How to beat egg whites

Discussion in 'Baker Banter' started by Norcalbaker59, Jul 29, 2019.

  1. Norcalbaker59

    Norcalbaker59 Well-Known Member

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    Bowl size matters

    Medium mixer bowl: 1 - 3 egg whites
    Large bowl: 4 or more egg whites


    Bowl: stainless steel or glass, thoroughly clean to ensure it is free at any oil residue


    Mixer: hand or stand mixer fitted with balloon whisk. Beating by hand is possible but it takes an extraordinary amount of work


    Egg temperature: separate eggs cold, then warm egg whites to 68°F ( 20°C) before whipping


    Acid: Cream of tartar stabilizes egg whites. Lemon juice or vinegar will also work, but can impart a taste. Use 1/8 teaspoon cream of tartar per egg white.


    Salt: Salt will destabilize meringue, so it is not advisable to use it


    Sugar: sugar will increase volume and smoothness of meringue. However, it must be added gradually and only after the egg whites have been beaten to foamy stage and doubled in volume. Adding the sugar before bidding or too soon will result in lower volume


    =====================


    Separate eggs while are cold as it is easier so less chance of egg yolk getting into the egg white. Even a small amount of egg yolk into the whites can inhibit the ability of the whites to whip up. So care must be taken in separating the eggs.


    Leave egg whites on counter to warm to 68°F (20°C)


    Place egg whites in mixer bowl, beat on medium low speed for 30 seconds (#4 on a kitchenAid stand mixer)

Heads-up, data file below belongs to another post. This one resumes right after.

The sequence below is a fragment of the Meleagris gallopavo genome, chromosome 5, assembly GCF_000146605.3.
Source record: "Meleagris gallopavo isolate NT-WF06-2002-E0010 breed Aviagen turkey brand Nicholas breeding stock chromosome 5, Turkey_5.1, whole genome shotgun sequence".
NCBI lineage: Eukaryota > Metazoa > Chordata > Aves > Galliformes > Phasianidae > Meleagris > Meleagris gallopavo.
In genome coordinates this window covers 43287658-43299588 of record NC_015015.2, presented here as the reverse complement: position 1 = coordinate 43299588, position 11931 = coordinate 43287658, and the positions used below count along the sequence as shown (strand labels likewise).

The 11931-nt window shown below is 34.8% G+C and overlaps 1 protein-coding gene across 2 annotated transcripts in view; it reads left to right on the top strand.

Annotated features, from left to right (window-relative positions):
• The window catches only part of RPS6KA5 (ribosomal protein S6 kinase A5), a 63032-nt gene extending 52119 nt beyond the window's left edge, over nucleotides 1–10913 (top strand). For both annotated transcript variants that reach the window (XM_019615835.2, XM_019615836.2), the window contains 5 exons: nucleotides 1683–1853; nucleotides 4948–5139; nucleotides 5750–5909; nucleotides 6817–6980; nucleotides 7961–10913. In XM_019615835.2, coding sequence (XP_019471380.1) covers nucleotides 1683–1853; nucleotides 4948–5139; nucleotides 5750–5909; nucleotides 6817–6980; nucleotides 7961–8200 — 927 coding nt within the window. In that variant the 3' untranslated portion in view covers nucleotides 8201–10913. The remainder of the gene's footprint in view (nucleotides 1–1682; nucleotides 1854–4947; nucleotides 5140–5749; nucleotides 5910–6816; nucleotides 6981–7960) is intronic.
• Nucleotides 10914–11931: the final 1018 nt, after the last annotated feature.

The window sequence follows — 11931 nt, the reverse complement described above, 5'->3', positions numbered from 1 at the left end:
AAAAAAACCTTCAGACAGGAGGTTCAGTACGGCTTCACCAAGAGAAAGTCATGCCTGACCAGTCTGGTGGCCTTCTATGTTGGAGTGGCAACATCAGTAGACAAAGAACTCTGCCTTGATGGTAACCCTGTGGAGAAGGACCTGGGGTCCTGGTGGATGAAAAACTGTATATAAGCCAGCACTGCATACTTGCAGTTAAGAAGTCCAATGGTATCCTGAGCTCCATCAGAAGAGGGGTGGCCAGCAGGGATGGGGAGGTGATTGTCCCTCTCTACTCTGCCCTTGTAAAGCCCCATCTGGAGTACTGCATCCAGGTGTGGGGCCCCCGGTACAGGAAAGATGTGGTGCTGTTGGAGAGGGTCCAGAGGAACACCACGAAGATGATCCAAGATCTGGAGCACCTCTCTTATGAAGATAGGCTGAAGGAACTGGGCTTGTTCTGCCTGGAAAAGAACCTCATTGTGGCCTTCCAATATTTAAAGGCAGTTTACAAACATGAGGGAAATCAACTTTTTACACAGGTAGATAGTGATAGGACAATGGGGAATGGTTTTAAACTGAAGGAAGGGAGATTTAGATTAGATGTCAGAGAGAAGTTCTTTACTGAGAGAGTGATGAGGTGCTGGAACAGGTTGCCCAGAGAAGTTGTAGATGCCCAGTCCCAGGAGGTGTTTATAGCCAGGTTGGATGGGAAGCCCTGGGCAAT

Add 1/8 level teaspoon cream of tartar per egg white


    Continue beating medium low (#4 on a KitchenAid stand mixer) until egg whites are foamy and egg whites have double in volume


    If making a sweet meringue, begin to gradually pour in sugar.


    After sugar is added, increase mixer speed to high medium high (# 8 on KitchenAid)


    Continue beating until egg whites reach desired peak level

    Best egg whites 30 seconds before adding cream of tartar
    036385B6-986B-41E4-B6D1-E59AFA073134.jpeg

    Egg whites must be fill me in double in volume before adding sugar (photo from the Kitchn)
    1F774B52-026A-456A-856E-4DABBC2ECC3A.jpeg

    Different stages of whipped egg whites (sorry I don’t know where this photo is from to credit it)
    FB3F3B8F-026C-4139-BD76-875E3B9C3EE0.jpeg


    Stiff Peak
    45779944-14FF-487A-819C-35C9A4506A65.jpeg


    Firm Peak
    4FD98B3A-2EB5-42D9-905E-AC763A94E5F7.jpeg
     
    Norcalbaker59, Jul 29, 2019
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  2. Norcalbaker59

    J13 Well-Known Member

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    On Separating eggs (my advice): I like to have three bowls. Two small, one a little larger (alternately, you can use a measuring cup for one of the small bowls or larger). I separate the egg over one small bowl, white goes into that, yolk into the other. Then I pour the white from the small bowl into the larger one. Repeat.

    This way, if I mess up on one egg, and yolk gets into the white, it doesn't ruin the whole batch. I can pour out the ruined one from that small bowl into some other container for scrambled eggs or cookies, clean it out, and continue separating the rest of the eggs. It's an extra step, but worth it. You don't want to get to the fifth of four eggs only to fail in separating and have that last one ruin all your lovely egg whites.

    By the by, Norcal....